The federal government has secured the right to early local manufacture of one of the most promising Covid–19 vaccine candidates being developed in the UK by Oxford University and AstraZeneca.
According to media reports the agreement allows for the production of 25 million doses of the vaccine in Australia, possibly as early as late this year, should the vaccine successfully pass phase 3 clinical trials now underway.
The cost of the deal has not been revealed.
While AstraZeneca is currently investing $200 million expanding its Sydney pharmaceutical plant, the vaccine would instead be produced at CSL Behring’s Broadmeadows plant in northern Melbourne (pictured).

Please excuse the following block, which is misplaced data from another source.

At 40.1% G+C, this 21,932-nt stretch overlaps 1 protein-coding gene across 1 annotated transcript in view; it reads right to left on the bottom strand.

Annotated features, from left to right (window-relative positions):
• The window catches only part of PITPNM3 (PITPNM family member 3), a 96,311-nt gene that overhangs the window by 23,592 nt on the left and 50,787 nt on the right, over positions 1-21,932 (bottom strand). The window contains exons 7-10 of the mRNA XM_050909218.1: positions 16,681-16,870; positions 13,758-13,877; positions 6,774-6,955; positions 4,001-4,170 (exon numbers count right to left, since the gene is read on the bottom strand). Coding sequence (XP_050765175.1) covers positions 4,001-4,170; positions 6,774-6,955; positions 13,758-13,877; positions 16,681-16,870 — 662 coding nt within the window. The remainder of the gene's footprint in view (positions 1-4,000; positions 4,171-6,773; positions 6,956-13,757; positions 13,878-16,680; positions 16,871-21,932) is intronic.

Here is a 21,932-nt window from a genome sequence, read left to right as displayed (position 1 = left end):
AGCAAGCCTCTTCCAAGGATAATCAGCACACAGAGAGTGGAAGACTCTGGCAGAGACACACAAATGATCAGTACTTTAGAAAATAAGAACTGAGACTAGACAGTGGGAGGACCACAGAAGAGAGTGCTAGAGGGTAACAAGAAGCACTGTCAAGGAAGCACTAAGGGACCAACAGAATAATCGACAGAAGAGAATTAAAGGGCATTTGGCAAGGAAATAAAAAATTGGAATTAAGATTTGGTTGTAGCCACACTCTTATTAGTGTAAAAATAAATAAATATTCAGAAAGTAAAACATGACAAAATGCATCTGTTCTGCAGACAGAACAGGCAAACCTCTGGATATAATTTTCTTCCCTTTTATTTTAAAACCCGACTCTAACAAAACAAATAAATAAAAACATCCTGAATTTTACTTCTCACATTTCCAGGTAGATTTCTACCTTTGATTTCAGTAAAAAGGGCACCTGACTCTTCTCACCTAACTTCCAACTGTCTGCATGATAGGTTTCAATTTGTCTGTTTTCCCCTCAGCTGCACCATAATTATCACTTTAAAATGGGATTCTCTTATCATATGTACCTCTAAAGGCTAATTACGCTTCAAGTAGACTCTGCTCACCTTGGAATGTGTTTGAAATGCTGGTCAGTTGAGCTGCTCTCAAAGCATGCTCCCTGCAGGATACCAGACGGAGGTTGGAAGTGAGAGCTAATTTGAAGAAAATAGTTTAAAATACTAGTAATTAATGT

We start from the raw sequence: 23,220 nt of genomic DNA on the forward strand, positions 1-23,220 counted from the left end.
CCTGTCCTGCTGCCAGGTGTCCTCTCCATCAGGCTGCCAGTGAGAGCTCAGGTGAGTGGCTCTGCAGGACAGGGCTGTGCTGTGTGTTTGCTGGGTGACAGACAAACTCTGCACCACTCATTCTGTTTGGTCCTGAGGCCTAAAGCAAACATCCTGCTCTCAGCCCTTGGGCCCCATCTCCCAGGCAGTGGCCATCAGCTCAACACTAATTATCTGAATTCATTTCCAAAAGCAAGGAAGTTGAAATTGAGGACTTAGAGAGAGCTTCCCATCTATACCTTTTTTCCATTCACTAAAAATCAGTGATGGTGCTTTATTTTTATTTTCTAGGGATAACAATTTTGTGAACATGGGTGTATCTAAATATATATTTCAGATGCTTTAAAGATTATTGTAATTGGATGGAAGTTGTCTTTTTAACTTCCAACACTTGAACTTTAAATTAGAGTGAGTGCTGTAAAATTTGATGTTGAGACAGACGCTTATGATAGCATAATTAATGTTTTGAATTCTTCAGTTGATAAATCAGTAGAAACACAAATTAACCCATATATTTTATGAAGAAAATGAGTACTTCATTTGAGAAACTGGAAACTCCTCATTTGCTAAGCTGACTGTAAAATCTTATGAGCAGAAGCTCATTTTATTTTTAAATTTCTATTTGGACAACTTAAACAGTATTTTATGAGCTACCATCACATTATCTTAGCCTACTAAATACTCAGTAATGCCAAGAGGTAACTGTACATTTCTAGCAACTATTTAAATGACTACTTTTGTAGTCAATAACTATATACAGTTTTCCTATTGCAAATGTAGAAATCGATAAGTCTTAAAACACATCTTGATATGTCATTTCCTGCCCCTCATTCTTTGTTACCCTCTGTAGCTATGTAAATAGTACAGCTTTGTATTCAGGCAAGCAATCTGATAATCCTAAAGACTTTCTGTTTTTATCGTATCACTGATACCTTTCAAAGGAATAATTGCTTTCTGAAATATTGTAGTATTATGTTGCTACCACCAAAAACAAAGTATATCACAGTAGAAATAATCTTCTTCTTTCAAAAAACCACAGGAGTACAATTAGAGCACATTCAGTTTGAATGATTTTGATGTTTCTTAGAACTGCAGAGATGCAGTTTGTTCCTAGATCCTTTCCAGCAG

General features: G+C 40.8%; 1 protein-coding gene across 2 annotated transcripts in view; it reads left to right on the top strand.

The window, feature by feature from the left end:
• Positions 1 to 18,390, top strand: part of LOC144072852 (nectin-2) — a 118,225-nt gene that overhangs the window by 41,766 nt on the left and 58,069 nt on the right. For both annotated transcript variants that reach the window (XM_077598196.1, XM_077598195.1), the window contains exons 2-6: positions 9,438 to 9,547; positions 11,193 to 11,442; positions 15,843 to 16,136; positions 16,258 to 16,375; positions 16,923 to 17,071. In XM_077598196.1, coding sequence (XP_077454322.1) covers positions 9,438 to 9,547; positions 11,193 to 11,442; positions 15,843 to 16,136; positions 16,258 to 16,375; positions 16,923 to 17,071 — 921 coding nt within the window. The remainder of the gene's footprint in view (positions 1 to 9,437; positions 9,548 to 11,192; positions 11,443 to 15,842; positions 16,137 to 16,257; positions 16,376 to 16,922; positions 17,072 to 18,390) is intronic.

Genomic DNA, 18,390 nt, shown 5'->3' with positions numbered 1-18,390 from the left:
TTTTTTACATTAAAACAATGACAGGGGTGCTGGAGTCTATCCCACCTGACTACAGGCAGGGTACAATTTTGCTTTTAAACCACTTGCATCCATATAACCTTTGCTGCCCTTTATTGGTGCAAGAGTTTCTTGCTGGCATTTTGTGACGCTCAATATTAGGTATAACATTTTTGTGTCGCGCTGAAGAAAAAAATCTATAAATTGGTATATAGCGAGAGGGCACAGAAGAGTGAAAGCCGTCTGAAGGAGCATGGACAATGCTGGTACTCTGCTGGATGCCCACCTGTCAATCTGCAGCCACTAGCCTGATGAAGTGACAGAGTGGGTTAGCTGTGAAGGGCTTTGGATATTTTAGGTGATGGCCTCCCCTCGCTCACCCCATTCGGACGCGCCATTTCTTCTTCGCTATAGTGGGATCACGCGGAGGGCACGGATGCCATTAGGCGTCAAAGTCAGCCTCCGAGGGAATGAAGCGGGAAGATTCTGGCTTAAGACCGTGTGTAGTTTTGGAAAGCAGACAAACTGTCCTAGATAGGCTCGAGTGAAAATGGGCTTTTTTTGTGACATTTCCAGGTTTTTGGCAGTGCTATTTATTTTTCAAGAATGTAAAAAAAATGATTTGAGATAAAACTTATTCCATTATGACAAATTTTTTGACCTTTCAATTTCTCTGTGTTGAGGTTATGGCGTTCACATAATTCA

However at the same time the government agreed to pay Becton Dickinson $24.7 million to ‘secure’ 100 million needles and syringes to deliver the vaccine doses.
These will apparently be imported, revealing yet another hole in Australia’s industrial fabric highlighted by the pandemic.
The Oxford vaccine is one of a number in development and, like all drugs, many are ultimately not proven safe and effective.
At least one other Australian vaccine candidate is under trial – developed by a team at the University of Queensland.
Picture: CSL Behring/Broadmeadows plant
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